Junior High Social Studies at St. Patrick's
Mrs. Monica Staples
Homework is assigned 2-3 times a week. In grades 6-7, homework is an extension and reinforcement of what was included in the day’s lesson. In 8th grade, students are asked to be prepared to discuss the assigned reading. Entrance slips are used to kick off that day’s discussion. Students will also do much of their homework online using Pearson Realize guiding their assignments.
Students in 6th grade learn about early man and the development of civilization including Mesopotamia, Egypt, Nubia, Kush, Israel, Greece, Rome, and Byzantium and the fall of the Roman Empire, the Middle Ages, and the Renaissance.
Students in 7th grade focus their studies on World Geography, Africa, Asia, and the Southwest Pacific. Emphasis is given to present-day struggles and accomplishments of African and Asian nations. During the second half of the year, 7th grade students will begin U.S. History.
Students in 8th grade focus on United States History, from the colonization and eventual independence to westward expansion and social reform movement.
- Students are introduced to Early Man and Mesopotamia. They will participate in an archaeological dig,
- While learning about Ancient Egypt, students will understand the different social classes and the importance of gods and goddesses and the afterlife.
- Students will compare Egypt and Nubia, creating a visual representation of their differences.
- Reinforcing their knowledge from Religion class, and working cross-curricularly, students will demonstrate the similarities and differences of Ancient Hebrews with the Bible.
- Students will design maps depicting Ancient Greece and the impact it had on the rest of the world.
- Students will read and write their own myth that incorporates elements from the Ancient Greeks.
- Students will live a “day in the life” of Ancient Romans. Focus will revolve around society, economy and religion.
- Students will analyze the fall of Rome and causes that led up to it.
- Writing a proper research paper will be the focus of the last quarter.
- Demonstrating knowledge of coordinates, students will identify countries, landforms and topography to get a good grasp of the world around them.
- Students will recognize that the world around them faces many challenges and have overcome these challenges to be strong nations.
- Focusing on modern time, students will be introduced to nations of Africa. They will compare and contrast struggles lost and victories won within the last few years.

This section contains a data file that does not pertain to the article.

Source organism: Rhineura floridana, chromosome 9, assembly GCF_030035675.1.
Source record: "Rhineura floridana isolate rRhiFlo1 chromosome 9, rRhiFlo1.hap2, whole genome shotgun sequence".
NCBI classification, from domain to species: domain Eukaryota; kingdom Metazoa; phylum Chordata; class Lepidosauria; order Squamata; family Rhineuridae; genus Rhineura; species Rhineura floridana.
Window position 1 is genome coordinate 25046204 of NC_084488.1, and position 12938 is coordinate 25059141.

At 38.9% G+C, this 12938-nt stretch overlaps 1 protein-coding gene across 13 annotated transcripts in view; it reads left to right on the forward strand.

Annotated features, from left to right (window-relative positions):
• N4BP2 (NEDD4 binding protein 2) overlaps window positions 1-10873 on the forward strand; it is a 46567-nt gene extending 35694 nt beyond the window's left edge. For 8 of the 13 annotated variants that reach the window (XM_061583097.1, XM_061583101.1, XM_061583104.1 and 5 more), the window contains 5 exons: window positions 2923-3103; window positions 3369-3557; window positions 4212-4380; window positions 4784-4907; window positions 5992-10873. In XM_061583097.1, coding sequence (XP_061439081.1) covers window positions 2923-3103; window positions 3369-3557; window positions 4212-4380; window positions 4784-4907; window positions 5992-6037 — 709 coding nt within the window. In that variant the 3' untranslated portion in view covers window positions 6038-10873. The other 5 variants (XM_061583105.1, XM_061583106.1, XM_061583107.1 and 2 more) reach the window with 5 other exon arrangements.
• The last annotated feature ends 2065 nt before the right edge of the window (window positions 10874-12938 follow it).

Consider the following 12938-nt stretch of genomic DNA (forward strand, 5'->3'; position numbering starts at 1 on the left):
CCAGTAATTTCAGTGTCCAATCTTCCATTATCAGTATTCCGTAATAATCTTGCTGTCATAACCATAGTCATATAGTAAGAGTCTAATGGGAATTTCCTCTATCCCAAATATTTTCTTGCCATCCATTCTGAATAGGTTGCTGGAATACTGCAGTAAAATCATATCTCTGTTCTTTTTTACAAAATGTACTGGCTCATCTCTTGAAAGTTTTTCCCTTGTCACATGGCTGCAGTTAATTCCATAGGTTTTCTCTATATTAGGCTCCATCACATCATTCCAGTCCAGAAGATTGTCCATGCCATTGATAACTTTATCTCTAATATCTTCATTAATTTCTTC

- Students will have a strong understanding of the government, religion, ethnic make-up and the people of a select number of African countries.
- Designing their own presentation based on the same format used previously with African nations, students will choose one nation from Asia.
- Students will write a research paper on their Asian nation and follow up with a PowerPoint presentation to share with the class.
- The culminating activity is the “Amazing Race” developed by current 8th graders using information gathered from these presentations.
- Second semester, students will begin their study of U.S. History.
- Students will learn in greater depth the colonization of America.
- Following the many causes that led to the American Revolution, students will justify the need for freedom.
- Assigned a specific person in history, Patriot or Loyalist, students will role play their parts, defending their causes for agreeing or disagreeing with the need for a Revolution.
- Students will draw political cartoons showing factual knowledge and interpretive skills.
- Students will delve into the inadequacies of the Articles of Confederation, and study the Constitution.
- Students will discuss the need for a strong government, and explore the foundations laid by President Washington through President Jackson.
- A research paper will focus on the particular influences men and women played in the formation of our nation.
- Westward Expansion and Manifest Destiny will lead into the Industrial Revolution.
- Focus on the mindset of our country’s leaders will be analyzed and discussed and debated.
Expectations of Excellence
Students will strive to:
- Come to class prepared to learn, prepared to support their peers, and to be respectful.
- Be proud of their accomplishments, and turn in clean, neat, well-thought-out work.
- Engage in class discussions, debates, Socratic circles, and student-led lessons.